“Why brought he us from bondage,
Our loved Egyptian night?”

Take up the White Man’s burden–
Ye dare not stoop to less–
Nor call too loud on Freedom
To cloke your weariness;
By all ye cry or whisper,
By all ye leave or do,
The silent, sullen peoples
Shall weigh your gods and you.

Take up the White Man’s burden–
Have done with childish days–
The lightly proferred laurel,
The easy, ungrudged praise.
Comes now, to search your manhood
Through all the thankless years
Cold, edged with dear-bought wisdom,
The judgment of your peers!

— Rudyard Kipling, 1899

I wonder if this one makes it on to the syllabus in many ‘Gender Studies” courses…

The Betrothed

“You must choose between me and your cigar.” — BREACH OF PROMISE CASE, CIRCA 1885.

Open the old cigar-box, get me a Cuba stout,
For things are running crossways, and Maggie and I are out.

We quarrelled about Havanas — we fought o’er a good cheroot,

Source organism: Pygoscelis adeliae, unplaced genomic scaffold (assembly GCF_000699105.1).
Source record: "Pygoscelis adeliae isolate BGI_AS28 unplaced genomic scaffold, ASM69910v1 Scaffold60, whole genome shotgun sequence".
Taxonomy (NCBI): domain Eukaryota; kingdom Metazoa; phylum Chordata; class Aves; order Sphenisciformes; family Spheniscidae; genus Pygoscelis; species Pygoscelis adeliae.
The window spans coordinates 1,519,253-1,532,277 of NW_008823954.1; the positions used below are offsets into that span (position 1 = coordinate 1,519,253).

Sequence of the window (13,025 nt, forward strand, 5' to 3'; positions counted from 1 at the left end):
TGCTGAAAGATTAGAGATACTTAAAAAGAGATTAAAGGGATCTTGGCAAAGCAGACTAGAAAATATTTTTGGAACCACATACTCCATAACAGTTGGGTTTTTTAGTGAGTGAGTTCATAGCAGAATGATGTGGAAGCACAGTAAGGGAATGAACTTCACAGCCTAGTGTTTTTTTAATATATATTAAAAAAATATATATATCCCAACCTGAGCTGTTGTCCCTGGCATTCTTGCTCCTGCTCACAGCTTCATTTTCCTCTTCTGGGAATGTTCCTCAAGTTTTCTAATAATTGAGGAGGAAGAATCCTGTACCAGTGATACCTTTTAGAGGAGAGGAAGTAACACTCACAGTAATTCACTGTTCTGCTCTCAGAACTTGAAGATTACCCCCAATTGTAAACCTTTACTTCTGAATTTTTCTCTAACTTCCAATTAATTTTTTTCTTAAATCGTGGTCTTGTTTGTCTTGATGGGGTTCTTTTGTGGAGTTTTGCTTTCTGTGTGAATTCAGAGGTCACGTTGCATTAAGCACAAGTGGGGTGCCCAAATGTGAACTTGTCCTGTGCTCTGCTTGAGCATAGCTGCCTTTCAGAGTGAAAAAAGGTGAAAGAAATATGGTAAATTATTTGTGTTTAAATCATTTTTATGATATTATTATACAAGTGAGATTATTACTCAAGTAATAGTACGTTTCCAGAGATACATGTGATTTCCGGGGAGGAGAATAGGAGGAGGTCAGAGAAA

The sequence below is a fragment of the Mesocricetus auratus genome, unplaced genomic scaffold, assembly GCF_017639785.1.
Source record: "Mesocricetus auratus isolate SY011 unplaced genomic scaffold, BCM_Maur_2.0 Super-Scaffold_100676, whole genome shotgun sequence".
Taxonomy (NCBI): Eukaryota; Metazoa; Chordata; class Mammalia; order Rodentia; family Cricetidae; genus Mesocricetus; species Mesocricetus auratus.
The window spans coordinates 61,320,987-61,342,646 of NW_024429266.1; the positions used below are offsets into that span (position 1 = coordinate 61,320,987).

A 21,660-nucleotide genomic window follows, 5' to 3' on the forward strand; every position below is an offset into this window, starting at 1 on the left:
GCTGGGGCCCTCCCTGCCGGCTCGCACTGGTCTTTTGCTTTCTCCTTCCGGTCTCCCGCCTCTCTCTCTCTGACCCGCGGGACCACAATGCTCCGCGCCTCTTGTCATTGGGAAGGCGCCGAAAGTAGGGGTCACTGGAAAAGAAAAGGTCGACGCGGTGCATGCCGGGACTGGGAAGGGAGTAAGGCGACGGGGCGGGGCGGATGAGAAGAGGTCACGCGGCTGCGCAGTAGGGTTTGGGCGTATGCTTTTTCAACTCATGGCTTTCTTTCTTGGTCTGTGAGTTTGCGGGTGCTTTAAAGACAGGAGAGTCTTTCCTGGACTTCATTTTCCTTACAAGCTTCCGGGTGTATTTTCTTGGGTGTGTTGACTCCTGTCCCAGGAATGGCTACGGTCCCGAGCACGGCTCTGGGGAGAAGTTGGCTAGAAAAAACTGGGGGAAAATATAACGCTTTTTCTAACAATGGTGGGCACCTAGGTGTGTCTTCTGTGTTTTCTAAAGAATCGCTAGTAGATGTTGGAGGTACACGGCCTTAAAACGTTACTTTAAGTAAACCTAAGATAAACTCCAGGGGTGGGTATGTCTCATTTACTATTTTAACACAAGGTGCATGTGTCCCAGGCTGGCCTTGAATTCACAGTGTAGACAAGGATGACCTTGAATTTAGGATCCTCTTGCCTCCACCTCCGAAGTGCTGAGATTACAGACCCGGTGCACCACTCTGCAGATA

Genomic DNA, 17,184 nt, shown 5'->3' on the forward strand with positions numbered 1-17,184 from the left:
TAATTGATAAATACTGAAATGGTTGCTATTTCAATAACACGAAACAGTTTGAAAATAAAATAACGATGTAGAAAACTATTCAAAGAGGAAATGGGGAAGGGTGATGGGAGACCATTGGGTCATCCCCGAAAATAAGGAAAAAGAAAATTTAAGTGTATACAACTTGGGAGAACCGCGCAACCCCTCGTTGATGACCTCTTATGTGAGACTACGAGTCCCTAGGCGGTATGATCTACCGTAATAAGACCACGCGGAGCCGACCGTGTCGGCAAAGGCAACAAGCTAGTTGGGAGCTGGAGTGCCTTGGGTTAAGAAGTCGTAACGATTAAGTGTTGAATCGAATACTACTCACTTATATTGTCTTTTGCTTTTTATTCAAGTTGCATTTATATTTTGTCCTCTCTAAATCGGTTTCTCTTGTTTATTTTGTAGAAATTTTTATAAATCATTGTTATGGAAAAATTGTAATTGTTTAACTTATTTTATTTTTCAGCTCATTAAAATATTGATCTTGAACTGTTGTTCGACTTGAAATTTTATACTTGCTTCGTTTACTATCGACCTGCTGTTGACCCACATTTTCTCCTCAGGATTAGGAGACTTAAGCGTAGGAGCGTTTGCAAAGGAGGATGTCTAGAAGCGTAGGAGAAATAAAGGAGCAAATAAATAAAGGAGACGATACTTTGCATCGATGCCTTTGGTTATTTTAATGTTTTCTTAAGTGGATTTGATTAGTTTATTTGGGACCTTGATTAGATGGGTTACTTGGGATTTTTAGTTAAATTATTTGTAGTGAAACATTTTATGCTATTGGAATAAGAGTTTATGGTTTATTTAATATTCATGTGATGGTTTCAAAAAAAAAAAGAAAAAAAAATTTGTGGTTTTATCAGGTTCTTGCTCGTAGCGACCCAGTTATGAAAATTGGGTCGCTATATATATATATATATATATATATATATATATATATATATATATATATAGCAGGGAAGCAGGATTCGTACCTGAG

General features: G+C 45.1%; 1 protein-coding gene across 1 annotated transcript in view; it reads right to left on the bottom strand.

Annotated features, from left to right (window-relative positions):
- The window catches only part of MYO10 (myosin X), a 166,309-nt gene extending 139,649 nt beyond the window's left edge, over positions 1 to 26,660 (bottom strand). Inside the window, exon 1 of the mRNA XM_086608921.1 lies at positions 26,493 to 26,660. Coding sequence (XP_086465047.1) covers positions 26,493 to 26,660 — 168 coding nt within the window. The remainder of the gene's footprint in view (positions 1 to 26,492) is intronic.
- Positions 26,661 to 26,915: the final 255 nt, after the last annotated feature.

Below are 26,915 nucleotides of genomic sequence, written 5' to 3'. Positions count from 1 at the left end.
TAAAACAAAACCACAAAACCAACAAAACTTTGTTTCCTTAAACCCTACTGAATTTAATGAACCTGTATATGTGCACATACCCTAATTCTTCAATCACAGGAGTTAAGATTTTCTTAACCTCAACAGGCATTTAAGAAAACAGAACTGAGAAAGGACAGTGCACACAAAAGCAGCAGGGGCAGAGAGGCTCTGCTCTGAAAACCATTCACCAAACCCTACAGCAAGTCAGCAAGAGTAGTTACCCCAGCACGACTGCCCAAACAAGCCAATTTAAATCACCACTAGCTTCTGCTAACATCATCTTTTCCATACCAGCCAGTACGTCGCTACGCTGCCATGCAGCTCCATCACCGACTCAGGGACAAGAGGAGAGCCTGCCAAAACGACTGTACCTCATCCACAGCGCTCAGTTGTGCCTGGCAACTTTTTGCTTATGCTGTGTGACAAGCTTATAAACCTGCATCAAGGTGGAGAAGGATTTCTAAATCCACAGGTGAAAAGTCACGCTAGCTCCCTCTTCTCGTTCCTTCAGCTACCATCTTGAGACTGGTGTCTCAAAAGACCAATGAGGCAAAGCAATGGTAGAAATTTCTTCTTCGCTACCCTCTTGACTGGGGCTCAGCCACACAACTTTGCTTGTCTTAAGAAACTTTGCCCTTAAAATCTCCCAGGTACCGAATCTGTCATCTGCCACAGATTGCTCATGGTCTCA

And I know she is exacting, and she says I am a brute.

Open the old cigar-box — let me consider a space;
In the soft blue veil of the vapour musing on Maggie’s face.

Maggie is pretty to look at — Maggie’s a loving lass,
But the prettiest cheeks must wrinkle, the truest of loves must pass.

There’s peace in a Larranaga, there’s calm in a Henry Clay;
But the best cigar in an hour is finished and thrown away —

Thrown away for another as perfect and ripe and brown —
But I could not throw away Maggie for fear o’ the talk o’ the town!

Maggie, my wife at fifty — grey and dour and old —
With never another Maggie to purchase for love or gold!

And the light of Days that have Been the dark of the Days that Are,
And Love’s torch stinking and stale, like the butt of a dead cigar —

The butt of a dead cigar you are bound to keep in your pocket —
With never a new one to light tho’ it’s charred and black to the socket!

Open the old cigar-box — let me consider a while.
Here is a mild Manila — there is a wifely smile.

Which is the better portion — bondage bought with a ring,